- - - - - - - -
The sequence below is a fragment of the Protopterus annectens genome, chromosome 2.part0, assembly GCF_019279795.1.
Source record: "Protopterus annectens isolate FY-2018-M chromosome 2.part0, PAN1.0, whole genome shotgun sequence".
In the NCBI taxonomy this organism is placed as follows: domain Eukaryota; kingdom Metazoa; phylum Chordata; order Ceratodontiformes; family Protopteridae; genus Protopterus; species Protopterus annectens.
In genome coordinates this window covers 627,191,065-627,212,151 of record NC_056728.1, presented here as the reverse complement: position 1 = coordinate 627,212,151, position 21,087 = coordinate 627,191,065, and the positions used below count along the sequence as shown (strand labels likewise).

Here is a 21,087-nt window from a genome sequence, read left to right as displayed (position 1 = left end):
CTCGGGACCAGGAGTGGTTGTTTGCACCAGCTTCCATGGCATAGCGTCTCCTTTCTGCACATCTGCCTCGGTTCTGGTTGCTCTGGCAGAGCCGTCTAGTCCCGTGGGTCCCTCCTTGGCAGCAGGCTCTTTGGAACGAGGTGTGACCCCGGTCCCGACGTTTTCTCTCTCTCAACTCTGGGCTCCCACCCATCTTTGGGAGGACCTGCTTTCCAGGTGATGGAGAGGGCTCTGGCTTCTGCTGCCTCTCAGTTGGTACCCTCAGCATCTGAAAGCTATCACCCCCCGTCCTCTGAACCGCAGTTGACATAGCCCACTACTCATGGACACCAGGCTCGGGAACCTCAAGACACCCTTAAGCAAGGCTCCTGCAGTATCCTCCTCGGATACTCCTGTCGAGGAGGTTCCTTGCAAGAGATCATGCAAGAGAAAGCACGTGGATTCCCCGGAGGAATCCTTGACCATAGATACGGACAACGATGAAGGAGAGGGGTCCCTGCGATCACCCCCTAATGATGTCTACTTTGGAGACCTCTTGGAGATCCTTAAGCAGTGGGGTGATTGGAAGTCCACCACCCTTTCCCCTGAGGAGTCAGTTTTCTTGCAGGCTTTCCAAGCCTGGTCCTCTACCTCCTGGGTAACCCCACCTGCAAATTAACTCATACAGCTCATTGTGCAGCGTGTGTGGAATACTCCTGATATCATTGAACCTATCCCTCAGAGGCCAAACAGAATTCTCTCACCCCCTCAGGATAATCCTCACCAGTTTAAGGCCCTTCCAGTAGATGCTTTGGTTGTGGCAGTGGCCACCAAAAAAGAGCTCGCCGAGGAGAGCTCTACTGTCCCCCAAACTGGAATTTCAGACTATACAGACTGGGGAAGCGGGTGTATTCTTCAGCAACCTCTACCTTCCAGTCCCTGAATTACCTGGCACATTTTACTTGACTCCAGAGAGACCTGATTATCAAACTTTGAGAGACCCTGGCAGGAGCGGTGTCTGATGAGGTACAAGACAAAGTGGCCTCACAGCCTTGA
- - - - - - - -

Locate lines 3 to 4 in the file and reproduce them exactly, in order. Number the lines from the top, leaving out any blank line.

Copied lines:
In the NCBI taxonomy this organism is placed as follows: domain Eukaryota; kingdom Metazoa; phylum Chordata; order Ceratodontiformes; family Protopteridae; genus Protopterus; species Protopterus annectens.
In genome coordinates this window covers 627,191,065-627,212,151 of record NC_056728.1, presented here as the reverse complement: position 1 = coordinate 627,212,151, position 21,087 = coordinate 627,191,065, and the positions used below count along the sequence as shown (strand labels likewise).